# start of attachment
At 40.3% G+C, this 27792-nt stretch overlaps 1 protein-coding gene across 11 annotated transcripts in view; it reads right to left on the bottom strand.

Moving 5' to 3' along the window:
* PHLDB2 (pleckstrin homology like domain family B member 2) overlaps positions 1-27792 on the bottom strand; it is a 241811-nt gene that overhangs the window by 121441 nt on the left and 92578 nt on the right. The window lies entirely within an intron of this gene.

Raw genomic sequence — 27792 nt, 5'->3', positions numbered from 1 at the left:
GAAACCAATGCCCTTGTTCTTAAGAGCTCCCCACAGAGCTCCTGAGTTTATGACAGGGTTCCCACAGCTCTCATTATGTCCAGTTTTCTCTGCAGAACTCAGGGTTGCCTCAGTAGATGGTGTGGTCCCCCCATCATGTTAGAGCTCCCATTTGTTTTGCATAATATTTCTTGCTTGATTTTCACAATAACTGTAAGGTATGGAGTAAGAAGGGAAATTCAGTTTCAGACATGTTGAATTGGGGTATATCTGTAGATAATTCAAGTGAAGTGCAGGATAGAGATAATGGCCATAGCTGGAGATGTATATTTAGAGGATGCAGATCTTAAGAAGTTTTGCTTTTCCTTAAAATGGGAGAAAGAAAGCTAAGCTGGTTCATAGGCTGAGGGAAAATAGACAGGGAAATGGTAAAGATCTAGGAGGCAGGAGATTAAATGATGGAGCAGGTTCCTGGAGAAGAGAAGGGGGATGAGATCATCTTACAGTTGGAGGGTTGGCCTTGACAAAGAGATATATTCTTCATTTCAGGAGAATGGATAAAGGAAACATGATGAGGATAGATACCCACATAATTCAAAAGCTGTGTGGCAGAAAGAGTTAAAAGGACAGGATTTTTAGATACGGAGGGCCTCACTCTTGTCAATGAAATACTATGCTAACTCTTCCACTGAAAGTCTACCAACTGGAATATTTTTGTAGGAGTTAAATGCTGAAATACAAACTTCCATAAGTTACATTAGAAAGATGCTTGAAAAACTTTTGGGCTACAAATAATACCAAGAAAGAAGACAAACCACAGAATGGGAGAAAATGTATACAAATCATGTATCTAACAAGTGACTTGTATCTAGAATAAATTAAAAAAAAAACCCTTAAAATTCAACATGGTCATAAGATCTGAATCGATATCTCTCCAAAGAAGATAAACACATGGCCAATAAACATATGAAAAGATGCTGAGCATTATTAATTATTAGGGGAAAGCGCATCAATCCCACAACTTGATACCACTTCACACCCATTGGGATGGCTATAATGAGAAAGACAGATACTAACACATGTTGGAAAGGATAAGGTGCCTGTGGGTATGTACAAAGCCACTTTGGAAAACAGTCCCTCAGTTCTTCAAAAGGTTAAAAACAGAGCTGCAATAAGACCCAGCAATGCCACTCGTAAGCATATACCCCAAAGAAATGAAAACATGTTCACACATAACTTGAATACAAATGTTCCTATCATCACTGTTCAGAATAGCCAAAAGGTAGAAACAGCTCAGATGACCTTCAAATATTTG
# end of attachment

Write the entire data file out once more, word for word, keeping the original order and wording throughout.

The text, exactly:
At 40.3% G+C, this 27792-nt stretch overlaps 1 protein-coding gene across 11 annotated transcripts in view; it reads right to left on the bottom strand.

Moving 5' to 3' along the window:
* PHLDB2 (pleckstrin homology like domain family B member 2) overlaps positions 1-27792 on the bottom strand; it is a 241811-nt gene that overhangs the window by 121441 nt on the left and 92578 nt on the right. The window lies entirely within an intron of this gene.

Raw genomic sequence — 27792 nt, 5'->3', positions numbered from 1 at the left:
GAAACCAATGCCCTTGTTCTTAAGAGCTCCCCACAGAGCTCCTGAGTTTATGACAGGGTTCCCACAGCTCTCATTATGTCCAGTTTTCTCTGCAGAACTCAGGGTTGCCTCAGTAGATGGTGTGGTCCCCCCATCATGTTAGAGCTCCCATTTGTTTTGCATAATATTTCTTGCTTGATTTTCACAATAACTGTAAGGTATGGAGTAAGAAGGGAAATTCAGTTTCAGACATGTTGAATTGGGGTATATCTGTAGATAATTCAAGTGAAGTGCAGGATAGAGATAATGGCCATAGCTGGAGATGTATATTTAGAGGATGCAGATCTTAAGAAGTTTTGCTTTTCCTTAAAATGGGAGAAAGAAAGCTAAGCTGGTTCATAGGCTGAGGGAAAATAGACAGGGAAATGGTAAAGATCTAGGAGGCAGGAGATTAAATGATGGAGCAGGTTCCTGGAGAAGAGAAGGGGGATGAGATCATCTTACAGTTGGAGGGTTGGCCTTGACAAAGAGATATATTCTTCATTTCAGGAGAATGGATAAAGGAAACATGATGAGGATAGATACCCACATAATTCAAAAGCTGTGTGGCAGAAAGAGTTAAAAGGACAGGATTTTTAGATACGGAGGGCCTCACTCTTGTCAATGAAATACTATGCTAACTCTTCCACTGAAAGTCTACCAACTGGAATATTTTTGTAGGAGTTAAATGCTGAAATACAAACTTCCATAAGTTACATTAGAAAGATGCTTGAAAAACTTTTGGGCTACAAATAATACCAAGAAAGAAGACAAACCACAGAATGGGAGAAAATGTATACAAATCATGTATCTAACAAGTGACTTGTATCTAGAATAAATTAAAAAAAAAACCCTTAAAATTCAACATGGTCATAAGATCTGAATCGATATCTCTCCAAAGAAGATAAACACATGGCCAATAAACATATGAAAAGATGCTGAGCATTATTAATTATTAGGGGAAAGCGCATCAATCCCACAACTTGATACCACTTCACACCCATTGGGATGGCTATAATGAGAAAGACAGATACTAACACATGTTGGAAAGGATAAGGTGCCTGTGGGTATGTACAAAGCCACTTTGGAAAACAGTCCCTCAGTTCTTCAAAAGGTTAAAAACAGAGCTGCAATAAGACCCAGCAATGCCACTCGTAAGCATATACCCCAAAGAAATGAAAACATGTTCACACATAACTTGAATACAAATGTTCCTATCATCACTGTTCAGAATAGCCAAAAGGTAGAAACAGCTCAGATGACCTTCAAATATTTG